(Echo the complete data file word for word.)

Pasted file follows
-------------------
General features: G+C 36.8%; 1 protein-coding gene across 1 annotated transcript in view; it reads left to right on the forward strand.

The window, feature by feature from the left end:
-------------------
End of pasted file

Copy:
General features: G+C 36.8%; 1 protein-coding gene across 1 annotated transcript in view; it reads left to right on the forward strand.

The window, feature by feature from the left end: